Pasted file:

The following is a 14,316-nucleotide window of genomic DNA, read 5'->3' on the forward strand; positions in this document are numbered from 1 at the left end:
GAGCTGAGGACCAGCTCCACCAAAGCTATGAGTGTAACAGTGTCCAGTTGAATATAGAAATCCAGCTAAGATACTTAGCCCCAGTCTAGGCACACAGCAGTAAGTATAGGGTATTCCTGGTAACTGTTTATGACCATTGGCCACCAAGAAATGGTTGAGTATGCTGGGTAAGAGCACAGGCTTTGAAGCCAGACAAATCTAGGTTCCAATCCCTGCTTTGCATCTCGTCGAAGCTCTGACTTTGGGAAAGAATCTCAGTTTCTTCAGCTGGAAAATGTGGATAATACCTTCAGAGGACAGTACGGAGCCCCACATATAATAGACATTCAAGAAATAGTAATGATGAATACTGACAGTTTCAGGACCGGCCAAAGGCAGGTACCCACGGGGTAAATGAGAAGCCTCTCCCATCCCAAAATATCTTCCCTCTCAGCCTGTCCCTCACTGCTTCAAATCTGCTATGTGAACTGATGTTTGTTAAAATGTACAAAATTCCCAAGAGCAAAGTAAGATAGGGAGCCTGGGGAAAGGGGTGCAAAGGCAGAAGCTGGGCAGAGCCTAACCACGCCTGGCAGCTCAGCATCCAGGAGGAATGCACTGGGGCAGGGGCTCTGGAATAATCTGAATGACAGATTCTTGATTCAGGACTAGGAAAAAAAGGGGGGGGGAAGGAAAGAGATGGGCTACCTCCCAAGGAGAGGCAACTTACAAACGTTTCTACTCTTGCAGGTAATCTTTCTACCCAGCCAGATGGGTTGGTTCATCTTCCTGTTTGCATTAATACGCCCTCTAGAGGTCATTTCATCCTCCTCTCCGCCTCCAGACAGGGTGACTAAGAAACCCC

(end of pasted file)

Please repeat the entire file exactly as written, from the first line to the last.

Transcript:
The following is a 14,316-nucleotide window of genomic DNA, read 5'->3' on the forward strand; positions in this document are numbered from 1 at the left end:
GAGCTGAGGACCAGCTCCACCAAAGCTATGAGTGTAACAGTGTCCAGTTGAATATAGAAATCCAGCTAAGATACTTAGCCCCAGTCTAGGCACACAGCAGTAAGTATAGGGTATTCCTGGTAACTGTTTATGACCATTGGCCACCAAGAAATGGTTGAGTATGCTGGGTAAGAGCACAGGCTTTGAAGCCAGACAAATCTAGGTTCCAATCCCTGCTTTGCATCTCGTCGAAGCTCTGACTTTGGGAAAGAATCTCAGTTTCTTCAGCTGGAAAATGTGGATAATACCTTCAGAGGACAGTACGGAGCCCCACATATAATAGACATTCAAGAAATAGTAATGATGAATACTGACAGTTTCAGGACCGGCCAAAGGCAGGTACCCACGGGGTAAATGAGAAGCCTCTCCCATCCCAAAATATCTTCCCTCTCAGCCTGTCCCTCACTGCTTCAAATCTGCTATGTGAACTGATGTTTGTTAAAATGTACAAAATTCCCAAGAGCAAAGTAAGATAGGGAGCCTGGGGAAAGGGGTGCAAAGGCAGAAGCTGGGCAGAGCCTAACCACGCCTGGCAGCTCAGCATCCAGGAGGAATGCACTGGGGCAGGGGCTCTGGAATAATCTGAATGACAGATTCTTGATTCAGGACTAGGAAAAAAAGGGGGGGGGAAGGAAAGAGATGGGCTACCTCCCAAGGAGAGGCAACTTACAAACGTTTCTACTCTTGCAGGTAATCTTTCTACCCAGCCAGATGGGTTGGTTCATCTTCCTGTTTGCATTAATACGCCCTCTAGAGGTCATTTCATCCTCCTCTCCGCCTCCAGACAGGGTGACTAAGAAACCCC